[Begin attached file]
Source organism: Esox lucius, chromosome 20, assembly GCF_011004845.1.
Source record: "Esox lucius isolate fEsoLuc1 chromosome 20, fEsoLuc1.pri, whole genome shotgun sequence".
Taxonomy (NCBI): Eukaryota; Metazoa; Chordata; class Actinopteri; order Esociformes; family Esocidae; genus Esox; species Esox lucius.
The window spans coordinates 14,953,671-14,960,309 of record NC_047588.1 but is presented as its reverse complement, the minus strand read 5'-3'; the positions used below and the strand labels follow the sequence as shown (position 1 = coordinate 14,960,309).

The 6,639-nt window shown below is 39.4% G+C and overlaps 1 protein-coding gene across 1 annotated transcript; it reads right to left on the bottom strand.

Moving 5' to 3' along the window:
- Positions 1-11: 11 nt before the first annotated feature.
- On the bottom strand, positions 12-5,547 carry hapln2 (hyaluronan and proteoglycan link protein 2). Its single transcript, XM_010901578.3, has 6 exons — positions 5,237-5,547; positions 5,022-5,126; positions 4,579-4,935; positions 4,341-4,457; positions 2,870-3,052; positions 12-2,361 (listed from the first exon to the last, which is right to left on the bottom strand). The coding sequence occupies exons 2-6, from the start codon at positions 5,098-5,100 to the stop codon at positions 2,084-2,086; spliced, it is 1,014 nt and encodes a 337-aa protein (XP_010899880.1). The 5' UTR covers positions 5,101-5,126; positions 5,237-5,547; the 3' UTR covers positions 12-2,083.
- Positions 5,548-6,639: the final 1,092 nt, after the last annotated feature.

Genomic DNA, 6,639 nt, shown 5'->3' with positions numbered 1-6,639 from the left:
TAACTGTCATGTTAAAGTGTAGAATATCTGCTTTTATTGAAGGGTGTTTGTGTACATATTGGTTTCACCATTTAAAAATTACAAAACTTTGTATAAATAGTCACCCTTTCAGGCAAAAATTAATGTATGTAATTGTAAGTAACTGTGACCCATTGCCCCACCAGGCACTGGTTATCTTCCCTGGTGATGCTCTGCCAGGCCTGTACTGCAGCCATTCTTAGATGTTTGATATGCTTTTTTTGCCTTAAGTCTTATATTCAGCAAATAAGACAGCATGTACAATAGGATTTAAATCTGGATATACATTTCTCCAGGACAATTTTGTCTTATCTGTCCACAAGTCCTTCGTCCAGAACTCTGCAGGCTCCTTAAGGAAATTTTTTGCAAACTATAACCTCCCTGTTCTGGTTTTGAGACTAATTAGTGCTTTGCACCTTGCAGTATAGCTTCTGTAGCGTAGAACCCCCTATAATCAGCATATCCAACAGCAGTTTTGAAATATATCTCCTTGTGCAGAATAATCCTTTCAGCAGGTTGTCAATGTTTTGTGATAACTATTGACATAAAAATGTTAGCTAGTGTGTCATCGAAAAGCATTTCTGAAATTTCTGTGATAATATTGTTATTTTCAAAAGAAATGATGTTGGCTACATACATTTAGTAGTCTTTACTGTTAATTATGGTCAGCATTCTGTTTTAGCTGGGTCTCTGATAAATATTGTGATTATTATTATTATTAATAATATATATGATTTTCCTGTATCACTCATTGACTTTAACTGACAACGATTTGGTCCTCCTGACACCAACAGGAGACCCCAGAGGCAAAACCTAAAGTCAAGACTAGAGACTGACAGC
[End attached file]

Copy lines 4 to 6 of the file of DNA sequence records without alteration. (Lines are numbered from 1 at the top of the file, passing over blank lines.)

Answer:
The window spans coordinates 14,953,671-14,960,309 of record NC_047588.1 but is presented as its reverse complement, the minus strand read 5'-3'; the positions used below and the strand labels follow the sequence as shown (position 1 = coordinate 14,960,309).

The 6,639-nt window shown below is 39.4% G+C and overlaps 1 protein-coding gene across 1 annotated transcript; it reads right to left on the bottom strand.

Moving 5' to 3' along the window: